Historically speaking, wealthier, developed nations, particularly the US and Europe, have led the world on renewable energy, investing the most capital and building the most capacity. Last year, that changed.
In 2015, for the first time, countries outside the Organization for Economic Cooperation and Development (OECD) invested more in renewable energy and added more renewable capacity than the 15 OECD countries combined.
This is only a bit of symbolism — the lines have been converging for a while — but it is important symbolism.
Led by China, emerging nations have emerged
The finding comes from the 2016 Climatescope report from Bloomberg New Energy Finance (BNEF). It’s an annual snapshot of the state of clean energy in non-OECD countries. It goes deep, ranking countries on policies, finance, value chains, and various other metrics.
To me, the headline news is illustrated by two charts. This shows renewable-energy capacity additions from 2011 to 2015:
As you can see, after some fluctuations, non-OECD countries nosed ahead last year. It might bump around another year or two, but the longer term trend is clear: The center of clean-energy gravity is moving south.
And it’s almost entirely due to China. The country installed 142 gigawatts (!) of new power generation capacity in 2015, of which 33 GW was wind and 18 GW was solar PV. (Compare to India, which installed 27.8 GW of new capacity — 2.6 GW of wind and 1.7 GW of solar PV.)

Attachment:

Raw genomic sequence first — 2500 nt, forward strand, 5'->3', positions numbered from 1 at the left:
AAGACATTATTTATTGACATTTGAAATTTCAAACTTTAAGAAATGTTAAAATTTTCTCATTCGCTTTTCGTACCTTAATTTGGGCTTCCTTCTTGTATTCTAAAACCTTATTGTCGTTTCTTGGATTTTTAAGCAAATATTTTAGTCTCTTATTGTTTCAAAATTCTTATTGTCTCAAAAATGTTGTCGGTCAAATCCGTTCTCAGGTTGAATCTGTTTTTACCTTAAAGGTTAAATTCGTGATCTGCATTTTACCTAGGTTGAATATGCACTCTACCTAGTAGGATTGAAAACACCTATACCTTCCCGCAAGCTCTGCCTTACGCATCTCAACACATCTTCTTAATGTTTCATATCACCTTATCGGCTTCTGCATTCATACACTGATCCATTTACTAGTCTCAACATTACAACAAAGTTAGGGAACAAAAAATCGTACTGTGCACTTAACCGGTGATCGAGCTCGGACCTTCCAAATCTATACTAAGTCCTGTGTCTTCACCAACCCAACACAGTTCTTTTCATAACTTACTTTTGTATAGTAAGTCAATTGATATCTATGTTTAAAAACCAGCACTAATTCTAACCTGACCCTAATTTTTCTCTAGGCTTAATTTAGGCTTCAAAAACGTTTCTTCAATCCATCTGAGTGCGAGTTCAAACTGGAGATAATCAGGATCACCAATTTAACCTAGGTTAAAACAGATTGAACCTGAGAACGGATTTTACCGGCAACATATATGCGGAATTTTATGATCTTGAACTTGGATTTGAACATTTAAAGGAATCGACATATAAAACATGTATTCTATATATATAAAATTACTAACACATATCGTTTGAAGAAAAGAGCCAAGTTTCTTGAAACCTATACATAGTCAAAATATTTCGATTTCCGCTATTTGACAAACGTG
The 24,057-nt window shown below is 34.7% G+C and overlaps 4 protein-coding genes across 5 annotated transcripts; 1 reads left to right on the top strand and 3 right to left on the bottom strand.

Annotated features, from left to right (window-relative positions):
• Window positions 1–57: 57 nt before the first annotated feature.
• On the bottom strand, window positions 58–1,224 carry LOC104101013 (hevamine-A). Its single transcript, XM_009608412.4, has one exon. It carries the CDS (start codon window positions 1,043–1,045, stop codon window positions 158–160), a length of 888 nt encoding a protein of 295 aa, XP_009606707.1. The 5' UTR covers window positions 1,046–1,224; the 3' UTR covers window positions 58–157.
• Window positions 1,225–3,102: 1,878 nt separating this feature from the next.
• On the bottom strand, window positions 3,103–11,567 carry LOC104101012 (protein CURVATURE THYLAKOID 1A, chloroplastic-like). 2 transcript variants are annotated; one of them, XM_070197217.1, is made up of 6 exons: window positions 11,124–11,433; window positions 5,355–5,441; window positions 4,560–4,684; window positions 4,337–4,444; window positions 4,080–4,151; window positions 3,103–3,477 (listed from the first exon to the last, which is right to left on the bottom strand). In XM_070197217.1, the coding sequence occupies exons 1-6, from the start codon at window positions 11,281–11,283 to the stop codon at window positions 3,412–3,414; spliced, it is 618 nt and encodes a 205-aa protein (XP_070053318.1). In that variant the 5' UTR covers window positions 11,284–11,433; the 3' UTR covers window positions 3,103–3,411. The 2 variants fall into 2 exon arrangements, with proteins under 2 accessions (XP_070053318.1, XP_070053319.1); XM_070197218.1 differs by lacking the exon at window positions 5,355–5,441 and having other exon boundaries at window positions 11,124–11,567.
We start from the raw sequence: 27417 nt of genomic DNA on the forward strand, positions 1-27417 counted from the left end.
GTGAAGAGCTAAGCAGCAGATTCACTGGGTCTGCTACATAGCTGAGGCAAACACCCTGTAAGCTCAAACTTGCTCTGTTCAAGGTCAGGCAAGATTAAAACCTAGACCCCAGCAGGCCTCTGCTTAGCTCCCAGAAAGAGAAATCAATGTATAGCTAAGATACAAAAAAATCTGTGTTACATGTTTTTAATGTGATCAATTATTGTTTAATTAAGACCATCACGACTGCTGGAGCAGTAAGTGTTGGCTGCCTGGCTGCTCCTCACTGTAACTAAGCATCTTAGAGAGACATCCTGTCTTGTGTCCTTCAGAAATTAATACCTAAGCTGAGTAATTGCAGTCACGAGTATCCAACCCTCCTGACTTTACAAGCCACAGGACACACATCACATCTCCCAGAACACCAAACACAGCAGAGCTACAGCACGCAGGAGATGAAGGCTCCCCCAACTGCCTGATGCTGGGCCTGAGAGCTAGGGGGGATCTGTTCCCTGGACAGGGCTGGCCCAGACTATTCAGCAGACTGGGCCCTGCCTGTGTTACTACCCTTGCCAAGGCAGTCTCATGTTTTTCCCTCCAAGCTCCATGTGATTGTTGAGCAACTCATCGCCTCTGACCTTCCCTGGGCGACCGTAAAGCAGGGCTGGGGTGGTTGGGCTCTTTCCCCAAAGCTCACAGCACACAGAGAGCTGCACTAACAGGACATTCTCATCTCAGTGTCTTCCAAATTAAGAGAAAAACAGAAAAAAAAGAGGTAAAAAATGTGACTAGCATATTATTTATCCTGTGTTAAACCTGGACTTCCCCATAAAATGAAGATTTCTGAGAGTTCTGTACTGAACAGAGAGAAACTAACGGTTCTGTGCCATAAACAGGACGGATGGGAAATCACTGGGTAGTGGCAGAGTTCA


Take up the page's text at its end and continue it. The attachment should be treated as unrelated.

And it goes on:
This shows renewable-energy investment from 2011 to 2015:
Again, these numbers might bump around for a few years, but renewable-energy investment in non-OECD countries is headed up, whereas investment in developed nations seems to have plateaued.
The surge in non-OECD investment is led by solar:
Investment in utility-scale solar in Climatescope nations spiked 43% from 2014 to $71.8bn in 2015. Total clean energy investment in Climatescope countries rose $24.8bn with solar accounting for nearly all of that. Photovoltaic (PV) costs are essentially on par with wind and, as recent tenders for power contracts have demonstrated, PV can now out-compete fossil-fuelled projects on price.
Solar and wind now dominate renewable-energy investment. “Together, [wind and solar] accounted for 65% of new clean energy investment in 2011,” BNEF writes. “By 2015, that had risen to 94%.”
And investment is spreading beyond China as well (this is from a different BNEF report):
An expanded list of emerging countries committed billions to clean energy last year with record increases, including Mexico ($4.2bn, up 114%), Chile ($3.5bn, up 157%), South Africa ($4.5bn, up 329%) and Morocco ($2bn, up from almost zero in 2014).
The world’s fate will now be decided by the race between coal and renewable energy in the Southern Hemisphere. Coal growth is slowing, but we are still headed for catastrophe.
This (okay, fine, three charts) is from the US EIA’s International Energy Outlook 2016:
If this unfolds, global average temperatures will exceed 2 degrees — possibly even 3 or 4. To stop short of 2 degrees, global coal use will need to be close to zero by 2040, with oil not far behind.
Emerging nations, like their OECD counterparts, are moving in the right direction, but too slowly.